What does the future hold for Crowdlending the “Chinese Way?”

What does the future hold for Crowdlending the “Chinese Way?”

Min Ding and Jie Xu’s anthropological book The Chinese Way (Routledge, 2014) gives an insight into how the modern Chinese way of life has catapulted the country to superpower status, built upon the stories of around a thousand figures from academia, business and government.


Central to the book is the concept of “guanxi”, roughly translated as “connections”, mutually beneficial relationships developed face to face in an informal manner that are crucial in forging successful business partnerships. These customs are heavily engrained in the rich tapestry of Chinese culture, yet the elitism, under-handedness and cronyism that “guanxi” inevitably produces is one that sits uncomfortably alongside Maoism and the subsequent governance of the CPC, which championed social equality above all else.

Modern China has seen the government make “communism” and “capitalism” an unlikely couple: prominent Special Economic Zones have allowed capitalism to prosper and business to flourish, whilst the one party state maintains its grip on power. Yet “guanxi” remains at the heart of modern business. It rewards those with connections and restricts those without. That is reflected all the way through to those seeking a loan. That is where the internet, and crowdfunding and crowdlending in particular, have turned “guanxi” on its head.


Crowdlending is still a fresh and relatively new idea in China (first initiated in June 2007), but it is growing rapidly. P2P lending has had a positive impact on a variety of businesses allowed to prosper within China, especially smaller businesses that previously struggled to obtain loans from the Chinese banks. Smaller Chinese businesses have created a surplus of demand for credit; it is from here that P2P platforms have been able to flood the market with cheaper finance options. The number of platforms have jumped from 50 just three years ago to around 1575 platforms now. Despite P2P lending’s current success in China, this was not always the case. During the earliest stages of Chinese P2P platforms, transparency was a major issue. The resultant effect was funding across multiple platforms from private lenders to an unreliable sources who eventually defaulted. Platforms tried to respond by reducing the amount of credit that could be lent to borrowers. Unfortunately, this only created additional problems as debtors who intended to pay their owed sum by borrowing a larger amount of money could no longer do this, causing further defaults across a variety of platforms resulting in millions of loans becoming unrecoverable.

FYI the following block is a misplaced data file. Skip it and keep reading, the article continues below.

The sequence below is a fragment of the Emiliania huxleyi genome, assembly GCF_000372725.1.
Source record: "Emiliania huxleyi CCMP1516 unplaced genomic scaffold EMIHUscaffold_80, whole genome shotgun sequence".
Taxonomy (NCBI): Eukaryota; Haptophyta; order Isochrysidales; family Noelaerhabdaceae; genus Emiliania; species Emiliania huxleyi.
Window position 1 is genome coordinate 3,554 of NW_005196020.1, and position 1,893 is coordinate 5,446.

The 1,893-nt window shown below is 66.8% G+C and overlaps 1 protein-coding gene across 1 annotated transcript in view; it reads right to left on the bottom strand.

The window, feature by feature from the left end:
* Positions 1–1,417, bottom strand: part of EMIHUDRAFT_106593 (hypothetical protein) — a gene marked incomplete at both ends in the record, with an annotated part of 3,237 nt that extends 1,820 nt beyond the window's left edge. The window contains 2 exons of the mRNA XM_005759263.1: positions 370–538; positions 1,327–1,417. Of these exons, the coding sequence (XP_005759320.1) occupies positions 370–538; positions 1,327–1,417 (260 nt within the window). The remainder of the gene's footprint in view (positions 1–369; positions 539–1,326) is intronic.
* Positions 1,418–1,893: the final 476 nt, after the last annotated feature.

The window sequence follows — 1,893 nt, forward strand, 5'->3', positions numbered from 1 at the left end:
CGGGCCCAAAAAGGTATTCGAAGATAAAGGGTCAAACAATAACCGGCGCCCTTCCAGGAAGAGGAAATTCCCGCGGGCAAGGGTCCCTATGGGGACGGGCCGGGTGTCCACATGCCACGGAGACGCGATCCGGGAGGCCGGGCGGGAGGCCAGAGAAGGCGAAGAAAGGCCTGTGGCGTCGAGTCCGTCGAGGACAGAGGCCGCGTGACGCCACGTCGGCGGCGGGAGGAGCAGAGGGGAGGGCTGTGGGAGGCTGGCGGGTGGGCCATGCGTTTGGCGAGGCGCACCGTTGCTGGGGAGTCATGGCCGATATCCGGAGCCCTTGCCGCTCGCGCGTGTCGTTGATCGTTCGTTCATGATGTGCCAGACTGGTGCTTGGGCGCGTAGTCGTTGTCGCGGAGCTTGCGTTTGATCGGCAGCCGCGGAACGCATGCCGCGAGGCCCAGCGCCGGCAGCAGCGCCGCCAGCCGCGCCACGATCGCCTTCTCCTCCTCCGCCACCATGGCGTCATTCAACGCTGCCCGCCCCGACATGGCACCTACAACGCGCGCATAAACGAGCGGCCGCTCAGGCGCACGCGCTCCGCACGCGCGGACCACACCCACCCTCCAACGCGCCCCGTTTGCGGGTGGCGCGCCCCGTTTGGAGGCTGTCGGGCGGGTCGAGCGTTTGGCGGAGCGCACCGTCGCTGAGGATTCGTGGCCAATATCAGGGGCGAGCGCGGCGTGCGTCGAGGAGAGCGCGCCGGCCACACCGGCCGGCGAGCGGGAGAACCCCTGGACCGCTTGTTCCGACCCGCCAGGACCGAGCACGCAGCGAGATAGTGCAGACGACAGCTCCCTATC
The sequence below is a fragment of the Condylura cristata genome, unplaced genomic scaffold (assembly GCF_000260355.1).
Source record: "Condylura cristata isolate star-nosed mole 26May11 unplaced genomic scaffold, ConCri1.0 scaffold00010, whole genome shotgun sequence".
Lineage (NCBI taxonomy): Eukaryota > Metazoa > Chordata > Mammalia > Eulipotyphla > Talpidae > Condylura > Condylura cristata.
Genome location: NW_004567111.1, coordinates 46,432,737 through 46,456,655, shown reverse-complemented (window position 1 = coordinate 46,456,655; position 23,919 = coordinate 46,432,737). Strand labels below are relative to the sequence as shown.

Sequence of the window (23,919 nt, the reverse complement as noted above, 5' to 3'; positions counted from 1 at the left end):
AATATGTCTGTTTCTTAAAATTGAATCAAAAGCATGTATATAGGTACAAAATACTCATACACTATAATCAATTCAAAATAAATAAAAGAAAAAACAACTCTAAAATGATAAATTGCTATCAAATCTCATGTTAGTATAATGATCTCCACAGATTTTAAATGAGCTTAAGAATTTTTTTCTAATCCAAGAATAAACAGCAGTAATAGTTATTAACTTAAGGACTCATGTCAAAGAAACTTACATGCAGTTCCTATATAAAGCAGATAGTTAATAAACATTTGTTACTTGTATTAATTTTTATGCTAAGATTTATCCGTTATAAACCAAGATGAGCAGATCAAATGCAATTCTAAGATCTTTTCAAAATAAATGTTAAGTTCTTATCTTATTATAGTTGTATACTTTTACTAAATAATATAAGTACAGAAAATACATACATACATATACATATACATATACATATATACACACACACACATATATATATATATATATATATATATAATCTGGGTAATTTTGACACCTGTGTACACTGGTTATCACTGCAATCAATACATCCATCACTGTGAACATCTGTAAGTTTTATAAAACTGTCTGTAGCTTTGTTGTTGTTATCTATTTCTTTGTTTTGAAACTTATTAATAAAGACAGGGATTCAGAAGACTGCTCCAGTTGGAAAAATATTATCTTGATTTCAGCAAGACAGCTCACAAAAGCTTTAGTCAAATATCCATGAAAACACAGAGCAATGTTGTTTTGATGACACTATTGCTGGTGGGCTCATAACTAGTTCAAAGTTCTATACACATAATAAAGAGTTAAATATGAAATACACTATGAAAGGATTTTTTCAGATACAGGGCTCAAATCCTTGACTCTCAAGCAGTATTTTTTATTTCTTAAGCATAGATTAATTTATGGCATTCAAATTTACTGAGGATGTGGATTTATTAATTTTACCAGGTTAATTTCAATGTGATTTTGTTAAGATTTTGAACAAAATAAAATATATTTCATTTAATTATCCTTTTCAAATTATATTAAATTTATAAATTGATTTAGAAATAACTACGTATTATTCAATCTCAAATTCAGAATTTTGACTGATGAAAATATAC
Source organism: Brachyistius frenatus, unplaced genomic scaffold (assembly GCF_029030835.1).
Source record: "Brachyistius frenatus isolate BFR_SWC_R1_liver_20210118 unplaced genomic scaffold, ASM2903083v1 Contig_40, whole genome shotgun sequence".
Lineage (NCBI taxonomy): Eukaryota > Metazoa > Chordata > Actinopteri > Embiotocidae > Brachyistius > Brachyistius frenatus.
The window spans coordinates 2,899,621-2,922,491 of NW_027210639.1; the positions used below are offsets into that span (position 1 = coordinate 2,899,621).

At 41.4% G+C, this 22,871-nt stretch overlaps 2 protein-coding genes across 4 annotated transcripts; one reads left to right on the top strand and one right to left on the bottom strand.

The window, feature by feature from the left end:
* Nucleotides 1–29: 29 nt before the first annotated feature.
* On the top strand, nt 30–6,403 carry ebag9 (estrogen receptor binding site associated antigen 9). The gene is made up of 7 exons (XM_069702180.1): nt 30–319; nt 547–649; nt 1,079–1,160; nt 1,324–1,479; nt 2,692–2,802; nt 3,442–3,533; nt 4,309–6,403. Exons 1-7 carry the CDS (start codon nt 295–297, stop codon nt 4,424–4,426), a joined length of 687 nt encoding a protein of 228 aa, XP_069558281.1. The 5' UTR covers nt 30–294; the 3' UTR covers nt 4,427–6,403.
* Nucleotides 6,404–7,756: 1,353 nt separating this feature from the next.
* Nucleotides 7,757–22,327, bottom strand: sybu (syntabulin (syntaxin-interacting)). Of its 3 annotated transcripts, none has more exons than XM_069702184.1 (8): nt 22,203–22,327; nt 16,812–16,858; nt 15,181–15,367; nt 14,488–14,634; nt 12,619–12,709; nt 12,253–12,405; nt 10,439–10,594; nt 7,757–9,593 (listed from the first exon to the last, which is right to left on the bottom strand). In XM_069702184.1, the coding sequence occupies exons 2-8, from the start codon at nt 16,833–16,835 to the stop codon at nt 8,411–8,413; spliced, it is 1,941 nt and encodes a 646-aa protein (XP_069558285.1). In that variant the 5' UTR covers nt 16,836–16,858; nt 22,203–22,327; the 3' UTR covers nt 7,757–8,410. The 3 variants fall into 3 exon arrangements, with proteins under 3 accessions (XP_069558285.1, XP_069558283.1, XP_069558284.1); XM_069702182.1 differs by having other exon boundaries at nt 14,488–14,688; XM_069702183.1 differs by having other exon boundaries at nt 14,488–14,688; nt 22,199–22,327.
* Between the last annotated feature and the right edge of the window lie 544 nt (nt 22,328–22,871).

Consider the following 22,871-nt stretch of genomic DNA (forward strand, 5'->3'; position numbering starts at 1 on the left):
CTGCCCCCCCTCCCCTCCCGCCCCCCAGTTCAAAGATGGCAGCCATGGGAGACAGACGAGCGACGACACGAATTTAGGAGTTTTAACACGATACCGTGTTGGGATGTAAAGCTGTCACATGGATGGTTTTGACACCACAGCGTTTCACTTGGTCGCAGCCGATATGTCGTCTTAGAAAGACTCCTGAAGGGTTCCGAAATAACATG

Lufax (lufax.com) currently holds the title of being China’s largest P2P lender. Historically, however, even Lufax was dogged by reliability issues. Their company were ‘blacklisted’ by Dagong Global Credit Rating, suggesting their disclosed debtor information was insufficient. Recurrent platform reliability issues threatened their place in the market, as private lenders became reluctant to lend their money at all, knowing there was a large possibility they may not get any of it back. Even now the issue of loan security exists; there is still an approximate 35.0% default rate suggesting that China is yet to completely resolve the issue.

However, there has been a steep learning curve since then. Post 2011, the Chinese began utilising the PBoC’s Credit Reference Centre and Nationwide P2P credit information system, restricting their lending to businesses situated geographically nearby. This allowed them to obtain valuable information such as the borrower’s use of funding and financial figures, decreasing the risk of P2P services by ensuring that borrowing companies could pay their debt back. Despite initial faults in the system, private lenders are now increasingly confident in the platforms over the following years, with the number or investors rising to 500,000 and over 81.8 billion yen (over 419 million pounds) being lent in the first half of 2014. Whilst President XI continues his mission to ruthlessly dispose of anyone seen to have cheated the system through greed, bribery and corruption, maybe it will be the organic growth of crowdlending that renders “guanxi” obsolete and continues to drive the country forward as a 21st Century superpower.


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